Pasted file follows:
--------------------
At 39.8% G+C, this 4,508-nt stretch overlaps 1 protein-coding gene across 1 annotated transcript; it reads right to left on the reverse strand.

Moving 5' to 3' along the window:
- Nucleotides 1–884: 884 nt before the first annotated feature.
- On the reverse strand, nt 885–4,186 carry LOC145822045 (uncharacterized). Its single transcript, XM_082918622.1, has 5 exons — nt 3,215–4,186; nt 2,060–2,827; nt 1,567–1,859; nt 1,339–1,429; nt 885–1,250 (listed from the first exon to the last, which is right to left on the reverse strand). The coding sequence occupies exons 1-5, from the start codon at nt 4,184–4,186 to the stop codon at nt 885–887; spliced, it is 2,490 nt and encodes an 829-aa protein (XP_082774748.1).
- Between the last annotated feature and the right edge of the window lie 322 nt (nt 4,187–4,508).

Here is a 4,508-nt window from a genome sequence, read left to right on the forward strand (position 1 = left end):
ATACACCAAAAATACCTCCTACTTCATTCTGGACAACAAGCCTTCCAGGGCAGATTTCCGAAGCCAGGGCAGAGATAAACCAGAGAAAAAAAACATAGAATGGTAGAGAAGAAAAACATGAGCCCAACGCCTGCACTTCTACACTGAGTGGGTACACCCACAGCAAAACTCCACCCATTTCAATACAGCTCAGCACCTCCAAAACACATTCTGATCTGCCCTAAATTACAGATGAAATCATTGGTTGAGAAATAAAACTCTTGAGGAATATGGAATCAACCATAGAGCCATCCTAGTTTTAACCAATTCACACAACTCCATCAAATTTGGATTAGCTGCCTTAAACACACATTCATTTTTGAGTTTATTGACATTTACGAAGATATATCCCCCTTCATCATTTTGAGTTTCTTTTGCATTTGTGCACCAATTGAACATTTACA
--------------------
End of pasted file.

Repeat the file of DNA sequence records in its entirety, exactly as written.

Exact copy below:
At 39.8% G+C, this 4,508-nt stretch overlaps 1 protein-coding gene across 1 annotated transcript; it reads right to left on the reverse strand.

Moving 5' to 3' along the window:
- Nucleotides 1–884: 884 nt before the first annotated feature.
- On the reverse strand, nt 885–4,186 carry LOC145822045 (uncharacterized). Its single transcript, XM_082918622.1, has 5 exons — nt 3,215–4,186; nt 2,060–2,827; nt 1,567–1,859; nt 1,339–1,429; nt 885–1,250 (listed from the first exon to the last, which is right to left on the reverse strand). The coding sequence occupies exons 1-5, from the start codon at nt 4,184–4,186 to the stop codon at nt 885–887; spliced, it is 2,490 nt and encodes an 829-aa protein (XP_082774748.1).
- Between the last annotated feature and the right edge of the window lie 322 nt (nt 4,187–4,508).

Here is a 4,508-nt window from a genome sequence, read left to right on the forward strand (position 1 = left end):
ATACACCAAAAATACCTCCTACTTCATTCTGGACAACAAGCCTTCCAGGGCAGATTTCCGAAGCCAGGGCAGAGATAAACCAGAGAAAAAAAACATAGAATGGTAGAGAAGAAAAACATGAGCCCAACGCCTGCACTTCTACACTGAGTGGGTACACCCACAGCAAAACTCCACCCATTTCAATACAGCTCAGCACCTCCAAAACACATTCTGATCTGCCCTAAATTACAGATGAAATCATTGGTTGAGAAATAAAACTCTTGAGGAATATGGAATCAACCATAGAGCCATCCTAGTTTTAACCAATTCACACAACTCCATCAAATTTGGATTAGCTGCCTTAAACACACATTCATTTTTGAGTTTATTGACATTTACGAAGATATATCCCCCTTCATCATTTTGAGTTTCTTTTGCATTTGTGCACCAATTGAACATTTACA